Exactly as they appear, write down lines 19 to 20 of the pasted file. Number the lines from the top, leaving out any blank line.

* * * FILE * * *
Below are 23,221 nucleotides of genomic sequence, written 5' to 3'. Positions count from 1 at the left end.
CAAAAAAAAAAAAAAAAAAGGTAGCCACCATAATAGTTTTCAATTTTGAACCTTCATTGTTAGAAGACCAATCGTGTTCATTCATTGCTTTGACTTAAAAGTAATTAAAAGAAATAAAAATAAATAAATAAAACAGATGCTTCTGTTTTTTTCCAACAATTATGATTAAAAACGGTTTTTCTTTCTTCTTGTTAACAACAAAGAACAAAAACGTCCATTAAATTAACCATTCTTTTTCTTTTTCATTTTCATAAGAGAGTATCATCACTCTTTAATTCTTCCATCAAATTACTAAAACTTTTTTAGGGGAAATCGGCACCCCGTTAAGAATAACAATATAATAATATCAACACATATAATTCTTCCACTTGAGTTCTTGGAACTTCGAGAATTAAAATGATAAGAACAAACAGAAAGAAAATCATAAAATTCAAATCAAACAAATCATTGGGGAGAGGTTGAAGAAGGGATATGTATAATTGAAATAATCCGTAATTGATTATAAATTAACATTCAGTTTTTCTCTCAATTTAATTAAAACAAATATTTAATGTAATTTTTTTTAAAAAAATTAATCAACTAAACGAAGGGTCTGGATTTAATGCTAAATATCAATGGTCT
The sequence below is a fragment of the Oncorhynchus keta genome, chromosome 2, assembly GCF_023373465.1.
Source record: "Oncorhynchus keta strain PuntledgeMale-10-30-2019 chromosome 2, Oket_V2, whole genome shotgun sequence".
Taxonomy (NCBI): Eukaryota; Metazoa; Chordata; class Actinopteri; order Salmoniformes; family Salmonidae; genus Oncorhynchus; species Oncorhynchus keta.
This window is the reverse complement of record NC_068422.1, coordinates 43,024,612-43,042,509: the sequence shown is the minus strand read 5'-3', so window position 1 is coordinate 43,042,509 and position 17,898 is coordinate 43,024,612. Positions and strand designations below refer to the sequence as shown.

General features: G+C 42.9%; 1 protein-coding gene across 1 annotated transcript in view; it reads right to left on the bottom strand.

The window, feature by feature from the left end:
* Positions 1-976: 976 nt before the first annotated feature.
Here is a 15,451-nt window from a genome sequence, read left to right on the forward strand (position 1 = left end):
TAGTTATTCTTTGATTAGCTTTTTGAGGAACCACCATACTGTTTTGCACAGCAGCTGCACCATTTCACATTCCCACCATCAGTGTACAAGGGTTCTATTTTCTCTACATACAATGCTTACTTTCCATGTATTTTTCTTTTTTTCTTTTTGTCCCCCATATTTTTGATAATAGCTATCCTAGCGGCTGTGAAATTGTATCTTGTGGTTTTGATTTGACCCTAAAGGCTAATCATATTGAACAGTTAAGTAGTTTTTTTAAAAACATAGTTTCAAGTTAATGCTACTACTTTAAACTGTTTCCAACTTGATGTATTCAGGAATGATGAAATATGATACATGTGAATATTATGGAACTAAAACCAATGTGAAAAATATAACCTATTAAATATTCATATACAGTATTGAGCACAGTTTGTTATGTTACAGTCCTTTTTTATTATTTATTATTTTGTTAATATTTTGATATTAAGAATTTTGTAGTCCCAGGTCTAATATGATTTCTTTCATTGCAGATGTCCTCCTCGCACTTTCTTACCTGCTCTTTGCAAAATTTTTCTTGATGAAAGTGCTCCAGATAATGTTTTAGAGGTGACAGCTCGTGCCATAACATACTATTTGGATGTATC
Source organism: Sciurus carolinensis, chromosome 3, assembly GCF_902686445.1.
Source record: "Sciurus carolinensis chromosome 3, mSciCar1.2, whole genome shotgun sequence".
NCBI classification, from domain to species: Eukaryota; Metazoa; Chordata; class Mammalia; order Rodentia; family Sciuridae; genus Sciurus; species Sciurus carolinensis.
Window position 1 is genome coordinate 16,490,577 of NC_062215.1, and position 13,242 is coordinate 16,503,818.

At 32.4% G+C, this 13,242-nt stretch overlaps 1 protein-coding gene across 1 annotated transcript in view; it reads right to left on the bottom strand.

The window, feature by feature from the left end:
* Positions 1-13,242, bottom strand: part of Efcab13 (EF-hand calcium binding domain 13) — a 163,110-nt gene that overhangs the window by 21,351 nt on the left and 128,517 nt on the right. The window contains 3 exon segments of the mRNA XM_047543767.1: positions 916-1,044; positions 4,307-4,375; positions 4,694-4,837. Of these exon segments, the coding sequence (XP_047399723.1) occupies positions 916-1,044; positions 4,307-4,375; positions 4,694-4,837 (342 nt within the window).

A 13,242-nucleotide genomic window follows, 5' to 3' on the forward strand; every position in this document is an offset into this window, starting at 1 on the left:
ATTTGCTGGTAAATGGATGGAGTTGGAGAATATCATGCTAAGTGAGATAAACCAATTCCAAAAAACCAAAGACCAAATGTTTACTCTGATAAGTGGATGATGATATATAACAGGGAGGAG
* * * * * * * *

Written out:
A 13,242-nucleotide genomic window follows, 5' to 3' on the forward strand; every position in this document is an offset into this window, starting at 1 on the left:
ATTTGCTGGTAAATGGATGGAGTTGGAGAATATCATGCTAAGTGAGATAAACCAATTCCAAAAAACCAAAGACCAAATGTTTACTCTGATAAGTGGATGATGATATATAACAGGGAGGAG